All 41 stores have been closed since March 20 when Kohl’s closed all of its more than 1,100 stores nationwide. The seven stores opening Tuesday are Madison East, Madison West, Madison South, Appleton North, Darboy, Racine and Janesville.
Kohl’s started reopening stores May 4. As of May 18, it had reopened more than 50% of its stores. Kohl’s has been reopening stores on a state-by-state basis by looking at health data, store readiness and local government guidelines.
— Sarah Hauer
2:50 p.m.: Evers to give $100 million to nursing homes and other care facilities
Gov. Tony Evers said Thursday he would give $100 million to nursing homes and other care facilities as he continued a whirlwind round of announcements to dispense about $2 billion in federal aid to help Wisconsin cope with coronavirus.
“We recognize the significant burden the COVID-19 response has placed on these providers,” the Democratic governor said in a statement. “We also recognize the integral role they play in ensuring the health and safety of some of our most vulnerable Wisconsinites and we want to support their efforts during this pandemic.”
The funds for care providers will be awarded in two rounds. Initial payments will be put toward immediate needs. A second round of funding will be targeted for specific providers, according to the governor’s office.
The funds can be used for costs directly related to the coronavirus outbreak, as well as other expenses, such as higher overtime and sanitation costs.
The funds will go to emergency medical service providers, long-term care facilities and community-based service providers. The amount individual providers receive in part will depend on how much they receive through the state-federal Medicaid program, Evers said.
— Patrick Marley
2:45 p.m.: County executive says ‘we are nowhere near the clear’ as suburbs reopen
As businesses in suburban communities in Milwaukee County prepare to reopen, county officials plan to continue to focus on data to help inform the decisions in the future.
Milwaukee County Executive David Crowley said will lean on public health officials when making decisions on how or when to reopen, and it will also require public and private entities working together.
“It’s extremely important when we talk about reopening that, again, we have the business community, government, as well as the public health officials at the table,” Crowley said. “You can reopen but if there’s not consumer confidence out there for people to come to your business, you may be actually spending more money than you would be if you stayed closed.”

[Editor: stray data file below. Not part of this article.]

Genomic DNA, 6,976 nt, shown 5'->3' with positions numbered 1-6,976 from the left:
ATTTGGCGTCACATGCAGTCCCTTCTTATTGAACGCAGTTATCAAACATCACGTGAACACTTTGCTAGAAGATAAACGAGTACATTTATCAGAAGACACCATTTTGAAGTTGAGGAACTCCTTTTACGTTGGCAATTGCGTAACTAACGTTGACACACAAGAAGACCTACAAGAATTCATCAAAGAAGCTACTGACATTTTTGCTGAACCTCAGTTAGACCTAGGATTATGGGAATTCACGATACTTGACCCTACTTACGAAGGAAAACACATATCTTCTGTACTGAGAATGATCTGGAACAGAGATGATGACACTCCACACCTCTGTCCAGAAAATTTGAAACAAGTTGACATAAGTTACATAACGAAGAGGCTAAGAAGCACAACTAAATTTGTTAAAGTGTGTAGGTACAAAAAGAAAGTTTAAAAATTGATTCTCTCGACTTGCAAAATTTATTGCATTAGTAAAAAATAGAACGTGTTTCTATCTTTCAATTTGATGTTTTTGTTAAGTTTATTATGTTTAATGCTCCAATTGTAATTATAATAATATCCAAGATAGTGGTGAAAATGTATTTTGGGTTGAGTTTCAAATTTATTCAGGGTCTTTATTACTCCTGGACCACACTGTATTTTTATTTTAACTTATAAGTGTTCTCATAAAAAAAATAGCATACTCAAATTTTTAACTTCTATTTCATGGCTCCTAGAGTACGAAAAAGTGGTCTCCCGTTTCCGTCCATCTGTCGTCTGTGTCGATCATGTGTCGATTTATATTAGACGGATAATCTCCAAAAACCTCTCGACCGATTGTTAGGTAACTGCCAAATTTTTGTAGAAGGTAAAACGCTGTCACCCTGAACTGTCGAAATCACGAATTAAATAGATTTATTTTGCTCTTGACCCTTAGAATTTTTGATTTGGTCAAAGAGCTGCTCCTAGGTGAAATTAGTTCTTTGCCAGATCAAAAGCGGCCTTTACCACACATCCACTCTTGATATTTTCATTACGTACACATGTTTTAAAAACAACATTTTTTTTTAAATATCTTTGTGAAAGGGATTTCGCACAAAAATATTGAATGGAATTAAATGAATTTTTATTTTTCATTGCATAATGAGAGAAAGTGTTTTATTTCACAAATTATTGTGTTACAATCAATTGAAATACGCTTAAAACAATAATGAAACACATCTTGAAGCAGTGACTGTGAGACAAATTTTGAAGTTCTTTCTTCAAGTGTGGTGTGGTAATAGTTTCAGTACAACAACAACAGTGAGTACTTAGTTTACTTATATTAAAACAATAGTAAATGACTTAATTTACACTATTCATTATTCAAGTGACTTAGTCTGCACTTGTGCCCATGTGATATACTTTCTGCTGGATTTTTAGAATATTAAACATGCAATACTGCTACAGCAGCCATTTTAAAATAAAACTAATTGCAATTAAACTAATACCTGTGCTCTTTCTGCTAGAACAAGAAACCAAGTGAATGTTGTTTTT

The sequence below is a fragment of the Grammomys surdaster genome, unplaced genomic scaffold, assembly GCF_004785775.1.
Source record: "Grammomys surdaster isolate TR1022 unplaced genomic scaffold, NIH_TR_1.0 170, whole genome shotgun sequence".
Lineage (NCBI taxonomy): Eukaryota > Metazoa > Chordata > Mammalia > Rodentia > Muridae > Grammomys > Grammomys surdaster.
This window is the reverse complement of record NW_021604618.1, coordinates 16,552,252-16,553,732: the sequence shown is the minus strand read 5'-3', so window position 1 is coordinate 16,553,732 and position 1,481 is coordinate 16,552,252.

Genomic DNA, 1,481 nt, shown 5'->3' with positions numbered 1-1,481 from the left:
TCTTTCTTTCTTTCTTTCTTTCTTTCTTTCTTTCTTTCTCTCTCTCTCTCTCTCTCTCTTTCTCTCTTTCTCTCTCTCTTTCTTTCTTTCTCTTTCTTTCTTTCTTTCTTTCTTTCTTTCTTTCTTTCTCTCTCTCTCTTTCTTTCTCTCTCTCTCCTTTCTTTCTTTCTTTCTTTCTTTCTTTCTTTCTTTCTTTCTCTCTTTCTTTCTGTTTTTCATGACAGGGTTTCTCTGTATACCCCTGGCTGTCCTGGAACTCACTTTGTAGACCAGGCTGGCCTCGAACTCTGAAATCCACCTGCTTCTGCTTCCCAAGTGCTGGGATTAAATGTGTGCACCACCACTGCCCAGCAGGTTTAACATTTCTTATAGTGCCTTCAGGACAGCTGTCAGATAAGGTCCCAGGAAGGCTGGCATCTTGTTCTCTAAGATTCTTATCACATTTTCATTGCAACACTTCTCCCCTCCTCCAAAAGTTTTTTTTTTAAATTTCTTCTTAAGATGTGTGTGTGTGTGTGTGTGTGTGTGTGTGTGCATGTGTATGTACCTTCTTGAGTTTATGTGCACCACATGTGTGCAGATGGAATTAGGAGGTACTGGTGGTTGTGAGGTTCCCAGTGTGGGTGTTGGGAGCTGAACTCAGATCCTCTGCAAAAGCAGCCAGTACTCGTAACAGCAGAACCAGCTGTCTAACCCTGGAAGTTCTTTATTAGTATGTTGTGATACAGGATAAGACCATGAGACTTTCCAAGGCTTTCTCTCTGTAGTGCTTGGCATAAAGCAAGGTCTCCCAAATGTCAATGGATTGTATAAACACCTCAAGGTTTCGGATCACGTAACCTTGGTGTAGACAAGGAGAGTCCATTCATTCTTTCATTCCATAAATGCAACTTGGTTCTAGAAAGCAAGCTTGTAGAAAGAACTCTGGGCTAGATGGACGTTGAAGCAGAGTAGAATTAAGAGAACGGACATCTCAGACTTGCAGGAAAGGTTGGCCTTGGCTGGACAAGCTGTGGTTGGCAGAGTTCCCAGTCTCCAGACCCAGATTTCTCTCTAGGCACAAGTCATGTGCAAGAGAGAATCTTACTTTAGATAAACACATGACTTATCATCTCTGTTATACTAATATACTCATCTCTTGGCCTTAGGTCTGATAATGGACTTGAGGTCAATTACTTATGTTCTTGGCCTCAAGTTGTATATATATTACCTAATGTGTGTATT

Crowley said his office has been communicating with the municipalities that are allowing businesses to open. He added the decision is ultimately up to the municipalities themselves.
“We may not be able to put in orders or convince them on what these guidelines need to look like, I think it’s extremely important that we all align the message to protect the public,” Crowley said.
Crowley said he hopes those municipalities are making sure there are “processes in place to keep this community safe.”
“I understand the plight that many businesses are in because Milwaukee County is in that same position,” Crowley said. “We’re looking at up to about $100 million in lost revenue. So, we understand why businesses are itching to open up, but we can’t have a healthy economy without a healthy community.”
In terms the prevalence of the coronavirus in the county, Crowley said he relies on the information from public officials and believes “we are nowhere near the clear, right now.”
“We still need to prepare ourselves for what the new normal is, again, figuring out the ‘how’ versus the ‘when,’” Crowley said.
With the Wisconsin Supreme Court overturning Gov. Tony Evers’ extension of the safer-at-home order, Crowley said he was “frustrated” with a lack of clarity that came with that ruling.
“It’s caused a lot of confusion about what reopening looks like,” Crowley said.
Crowley said his office is going to monitor how the virus has an impact in areas that reopen, but that might take several weeks.
“We have to see what the data says in a couple of weeks to really get a grip on what we can and cannot do,” Crowley said.
Crowley encouraged people to spend some time outdoors but with a mask and maintaining significant physical distance from other people.
— Ricardo Torres
8:13 a.m.: 17 more cases reported in Milwaukee County
Milwaukee county reported 17 more cases of the coronavirus and two more deaths between Wednesday afternoon and Thursday morning, according to the county’s online dashboard.
That brings countywide totals to more than 5,500 cases and 246 deaths.